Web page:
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Tourism Tax: A blessing or a curse

Tourism taxes are not new, but are seeing growing use across the world with 16 destinations in Europe now utilising them in some form. They are seen as a tool to assist areas coping with mass tourism by helping to control visitor numbers as well as offering a new and vital source of revenue to be reinvested into the local area.

Edinburgh is the most visited UK city outside of London welcoming some 2 million overnight visitors in 2017 – a figure that has soared 30% from 2015.  In its research into the effect of implementing a Transient Visitor Levy (TVL) the city council argued that alongside its beneficial effects, tourism “produces external effects, such as congestion, pollution, higher prices, and other perceived inconveniences to residents.”

Therefore, a motion has been presented by some city planners to impose a £2 or 2% per night TVL on accommodation for the first seven nights of a visitors’ stay.  It is a divisive recommendation as some city planners claim it will raise up to £11 million in tax revenue for the city while industry bodies, including UKHospitality, estimates that the measures will potentially cost Edinburgh £45 million.

STR’s Tourism Consumer Insights team set out to bring more clarity to the issue by undertaking our own primary research.  Using our Edinburgh Visitor Survey we polled recent visitors to the city to gauge their perceptions on a tourism tax and to capture additional data to enable a deeper understanding of the economic impact such a tax might have on the city.

Visitors were asked if they agreed or disagreed that a tourism tax was a good method of raising funds to improve tourism services and facilities in a destination.

There was sharply divided opinion regarding the role of tourist taxes as a means to fund local services in a destination. A third of travellers believed that it was a good idea, whilst around a quarter were against the concept. The remainder of visitors – some 42% – were either undecided on the issue or were unsure of their opinion. As a result there was a sense that visitors lacked sufficient knowledge or understanding of the benefits and downsides of such a tax, which is perhaps unsurprising given the broad spectrum of views and ongoing debate on the issue in Edinburgh.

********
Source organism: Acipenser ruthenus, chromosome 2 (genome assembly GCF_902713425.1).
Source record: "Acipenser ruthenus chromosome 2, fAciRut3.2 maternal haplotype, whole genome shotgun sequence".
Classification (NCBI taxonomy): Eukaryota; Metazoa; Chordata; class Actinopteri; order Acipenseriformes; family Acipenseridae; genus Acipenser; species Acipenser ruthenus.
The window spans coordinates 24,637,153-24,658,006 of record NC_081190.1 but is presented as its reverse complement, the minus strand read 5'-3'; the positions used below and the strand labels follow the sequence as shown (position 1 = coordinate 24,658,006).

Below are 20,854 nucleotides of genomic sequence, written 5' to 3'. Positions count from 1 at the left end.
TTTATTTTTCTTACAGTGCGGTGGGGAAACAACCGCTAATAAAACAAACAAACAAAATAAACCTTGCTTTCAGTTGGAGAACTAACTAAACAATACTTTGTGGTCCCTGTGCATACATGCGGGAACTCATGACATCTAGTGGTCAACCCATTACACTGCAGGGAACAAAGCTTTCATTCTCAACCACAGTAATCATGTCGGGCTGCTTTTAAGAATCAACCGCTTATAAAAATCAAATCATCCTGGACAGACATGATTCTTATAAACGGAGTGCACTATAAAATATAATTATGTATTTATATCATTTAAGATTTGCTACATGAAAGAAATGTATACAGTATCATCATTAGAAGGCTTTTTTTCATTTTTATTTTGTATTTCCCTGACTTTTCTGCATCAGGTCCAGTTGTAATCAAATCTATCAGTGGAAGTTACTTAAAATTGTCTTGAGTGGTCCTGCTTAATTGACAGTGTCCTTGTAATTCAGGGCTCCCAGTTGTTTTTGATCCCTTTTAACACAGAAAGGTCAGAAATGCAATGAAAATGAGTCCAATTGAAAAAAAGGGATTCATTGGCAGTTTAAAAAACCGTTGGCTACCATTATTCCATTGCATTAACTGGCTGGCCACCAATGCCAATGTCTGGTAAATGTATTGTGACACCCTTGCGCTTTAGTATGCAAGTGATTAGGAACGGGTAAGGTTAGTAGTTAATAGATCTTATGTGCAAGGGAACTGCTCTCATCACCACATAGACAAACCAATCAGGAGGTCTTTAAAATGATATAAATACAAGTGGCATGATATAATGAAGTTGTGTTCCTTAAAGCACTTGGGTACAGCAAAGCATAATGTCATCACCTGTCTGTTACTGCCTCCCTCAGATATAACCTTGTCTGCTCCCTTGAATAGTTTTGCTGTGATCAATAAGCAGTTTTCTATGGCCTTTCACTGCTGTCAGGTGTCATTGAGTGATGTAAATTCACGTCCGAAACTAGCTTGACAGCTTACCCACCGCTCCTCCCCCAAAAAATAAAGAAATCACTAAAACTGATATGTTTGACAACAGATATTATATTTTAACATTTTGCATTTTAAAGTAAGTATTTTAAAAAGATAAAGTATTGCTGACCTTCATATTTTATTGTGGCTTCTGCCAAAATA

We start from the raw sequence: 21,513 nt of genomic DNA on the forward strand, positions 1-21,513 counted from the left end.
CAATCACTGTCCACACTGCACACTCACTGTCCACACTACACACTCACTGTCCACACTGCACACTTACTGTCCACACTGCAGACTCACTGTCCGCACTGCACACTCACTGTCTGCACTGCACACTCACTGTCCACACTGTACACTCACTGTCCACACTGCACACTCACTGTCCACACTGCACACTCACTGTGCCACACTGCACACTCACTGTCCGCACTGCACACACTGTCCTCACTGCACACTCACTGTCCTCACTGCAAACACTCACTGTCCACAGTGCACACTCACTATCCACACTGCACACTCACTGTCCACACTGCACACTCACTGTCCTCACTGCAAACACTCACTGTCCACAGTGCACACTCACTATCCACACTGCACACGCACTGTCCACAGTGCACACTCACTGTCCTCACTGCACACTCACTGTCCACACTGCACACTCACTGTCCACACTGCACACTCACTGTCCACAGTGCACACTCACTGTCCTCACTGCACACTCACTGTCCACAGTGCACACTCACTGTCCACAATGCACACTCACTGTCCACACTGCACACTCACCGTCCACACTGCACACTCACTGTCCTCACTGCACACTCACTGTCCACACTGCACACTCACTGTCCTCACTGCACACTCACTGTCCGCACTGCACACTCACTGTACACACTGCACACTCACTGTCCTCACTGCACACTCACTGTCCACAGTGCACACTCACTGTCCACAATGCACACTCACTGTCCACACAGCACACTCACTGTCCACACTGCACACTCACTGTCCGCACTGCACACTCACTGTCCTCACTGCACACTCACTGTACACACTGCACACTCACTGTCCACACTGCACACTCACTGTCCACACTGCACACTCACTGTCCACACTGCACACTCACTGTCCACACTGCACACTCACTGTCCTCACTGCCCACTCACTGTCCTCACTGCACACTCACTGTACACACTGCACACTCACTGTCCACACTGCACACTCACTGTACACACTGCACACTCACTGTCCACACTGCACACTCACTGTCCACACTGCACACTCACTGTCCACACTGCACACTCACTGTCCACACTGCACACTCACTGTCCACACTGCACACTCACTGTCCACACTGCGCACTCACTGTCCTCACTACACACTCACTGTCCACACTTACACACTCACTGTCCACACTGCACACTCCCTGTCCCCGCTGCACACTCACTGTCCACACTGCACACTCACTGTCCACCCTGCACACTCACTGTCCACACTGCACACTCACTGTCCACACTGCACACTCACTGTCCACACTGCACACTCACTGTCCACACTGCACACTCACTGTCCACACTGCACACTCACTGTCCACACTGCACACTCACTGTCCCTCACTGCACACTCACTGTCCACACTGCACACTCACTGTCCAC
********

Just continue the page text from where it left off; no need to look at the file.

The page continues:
When asked what effect a tourist tax would have on their overnight stays in Edinburgh, three out of every four visitors to Edinburgh said that a tourism tax would have no effect on their stay. Another positive sign for the acceptance of the TVL is that only 2% of travellers said they definitely wouldn’t travel to Edinburgh.

Our evidence suggests that a tourist tax would see a reduction in spend for 9% of travellers who would choose cheaper accommodation to help deal with the cost of the tax.
Meanwhile, 6% of tourists indicated they would have visited the city but stayed outside of it to avoid paying the tourism tax. Combined with the 2% who would not visit at all means that, based on our research, 8% of Edinburgh’s current overnight visitors would not be contributing to the TVL.

Our analysis of accommodation average expenditure reveals an interesting variation between those who would not change their plans to visit compared to those who would. Those who indicated that they would not be put off by a TVL in Edinburgh spent on average £60.74 per person per night. Meanwhile, those who indicated that they would cancel their trip or stay elsewhere spent significantly less (£39.85 per person per day) on their accommodation. These results imply that it will be travellers on a tighter budget who are more likely to alter their behaviour in response to a tourism tax in Edinburgh.

In addition to evaluating the impact of the tax on the accommodation sector, our research examined if the tax might have associated impacts on visitor spending in other aspects of the visit.

As shown above, there is a cross-section of travellers (14% of our sample) that are likely to reduce their spending during the trip. In particular, our results show that domestic travellers and those aged 25-34 years are most likely to adapt their budget to compensate for the additional cost as a result of the tax. In addition, it was interesting to see a negative knock-on impact of the TVL on non-accommodation expenditure among both high and low spending travellers. Overall, therefore, there was a sense that different types of travellers – and not just budget travellers – will adjust their spending in Edinburgh to compensate for any accommodation tax.

Our research has set out to evaluate the potential impact of the possible introduction of Transient Visitor Levy of £1 to £2 per night for shorter-stay travellers.

Many destinations both in the UK and internationally will be keenly watching Edinburgh to evaluate the pros and cons of this new source of revenues in an environment of ever pressured and often diminishing tourism marketing and infrastructure budgets.

Over the coming weeks and months, we’ll continue to investigate and report on the impact of this fascinating topic.

If you are interested in finding out more about Edinburgh visitors’ reactions to a potential tourist tax or any other issue please contact us at